If you took the time to read the previous link, my mother does triangulate my brother and I.  She selected her favourite, what they refer to as “The Golden Child”, and that was my brother.  She cast me as the scapegoat in the family, paints me as flawed and difficult and then smears me to others to provide herself with support.  She cloaks her comments as “concern”, and martyrs herself impeccably.  She is never wrong, I am always wrong, and I have never in my life ever heard my mother apologize….to anyone.   I mentioned in a previous post how my mother had taken the furniture that was willed to me by my grandmother as her own, claiming that it was “too nice for someone so young to have”.  This is a classic example of how a narcissist violates boundaries and takes the scapegoat’s things without their consent.  She tries to make me look crazy to others, something she has done just this week in numerous emails to friends and family claming that “my daughter has lost it and needs professional help”.  Because the narcissist is so careful in how they injure and so careful to paint themselves as caring, compassionate, and loving, people on the outside won’t ever believe it.  They’ve been told numerous times how flawed the child is, how needy, how irrational, how hysterical, how difficult….and when the child (me) protests the treatment and screams out “Look at ME for who I am, talk to ME, help ME, love ME”, it feeds into everyone else’s fixed false beliefs that “There she goes again.  Her mother was right about her, it is always about HER, she is so selfish, so needy.  How dare she do this to her own mother???  And now, with my mother on her deathbed, and my distancing myself from her and the pain she causes feeds, my distance feeds the beliefs further. I must be insensitive. I must be uncaring.  I must be all of the things she has claimed me to be.  How dare I…. It is the perfect lose-lose situation, and I’ve been carefully trained for this role my entire life, without even knowing it.  Until now.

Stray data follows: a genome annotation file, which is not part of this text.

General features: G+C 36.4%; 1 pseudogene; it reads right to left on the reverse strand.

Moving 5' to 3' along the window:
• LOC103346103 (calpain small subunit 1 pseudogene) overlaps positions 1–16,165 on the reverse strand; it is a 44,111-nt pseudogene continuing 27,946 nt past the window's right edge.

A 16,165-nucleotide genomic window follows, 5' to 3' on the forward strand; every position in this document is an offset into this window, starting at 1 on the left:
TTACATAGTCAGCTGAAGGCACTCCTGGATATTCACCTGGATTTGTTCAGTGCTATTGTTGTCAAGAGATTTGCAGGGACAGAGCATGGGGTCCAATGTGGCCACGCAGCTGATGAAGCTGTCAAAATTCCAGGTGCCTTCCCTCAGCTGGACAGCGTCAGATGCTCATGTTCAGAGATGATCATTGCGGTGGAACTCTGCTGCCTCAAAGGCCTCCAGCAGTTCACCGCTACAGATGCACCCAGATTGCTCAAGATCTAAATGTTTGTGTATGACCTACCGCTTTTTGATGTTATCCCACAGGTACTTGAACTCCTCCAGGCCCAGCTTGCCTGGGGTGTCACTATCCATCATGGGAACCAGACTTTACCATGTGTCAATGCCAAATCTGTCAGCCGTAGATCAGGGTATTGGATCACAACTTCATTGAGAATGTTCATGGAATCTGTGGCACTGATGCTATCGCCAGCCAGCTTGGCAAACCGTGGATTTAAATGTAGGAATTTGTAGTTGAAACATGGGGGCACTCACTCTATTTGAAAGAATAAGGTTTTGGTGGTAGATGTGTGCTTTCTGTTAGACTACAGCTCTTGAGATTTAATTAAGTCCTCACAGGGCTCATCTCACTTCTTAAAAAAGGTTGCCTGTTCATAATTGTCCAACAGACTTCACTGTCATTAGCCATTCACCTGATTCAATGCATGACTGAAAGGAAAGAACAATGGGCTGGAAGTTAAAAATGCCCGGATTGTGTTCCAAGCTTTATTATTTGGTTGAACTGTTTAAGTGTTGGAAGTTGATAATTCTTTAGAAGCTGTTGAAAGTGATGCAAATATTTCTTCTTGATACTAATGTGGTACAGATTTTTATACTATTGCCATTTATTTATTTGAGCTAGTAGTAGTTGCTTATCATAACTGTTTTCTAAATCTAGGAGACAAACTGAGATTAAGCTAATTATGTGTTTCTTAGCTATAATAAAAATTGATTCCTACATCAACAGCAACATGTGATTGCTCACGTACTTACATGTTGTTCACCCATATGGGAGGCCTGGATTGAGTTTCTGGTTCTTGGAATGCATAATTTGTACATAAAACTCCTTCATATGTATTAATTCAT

With this knowledge, I feel like I am now armed with the tools to heal my past.  Even though I want to sit down and make it right, I now understand that this would be futile.  A narcissist will never see fault in their actions.  A narcissist can’t open up to see another’s viewpoint.  It would simply end up with me presenting myself for the slaughter.  I simply have to do two things:

  1. Grieve for the loss that I never had the mother that I wanted – that I deserved.
  2. Prepare myself for the upcoming grief of losing my parent and the resulting emotions that will arise in others close to us
I struggle with whether to talk with my father about this.  He isn’t a narcissist….but he has been married to one, and in being so closely involved with one, he has had to adapt and take on a role that he is likely unaware of.   Part of me wants him to see this from the outside so that he can have a better view of me…he’s been tainted by her for many years, and has come to believe much of what she says about me.  I want him to know me.  When my mother dies. I want one of my parents to finally know me, accept me, care about me.   But, in reading about narcissistic mothers, I’ve also learned that alongside each narcissistic mother is an enabling father.  He has to take that role in order for their marriage to survive, and sadly, it makes him incapable of seeing the problem because he is living inside the bubble.  I also don’t want my father’s final memories of my mother to be sullied.  I don’t wish for her to die with judgment form others.  Maybe, in a few years….maybe we will talk about it.  Until then, it is my issue to heal within me .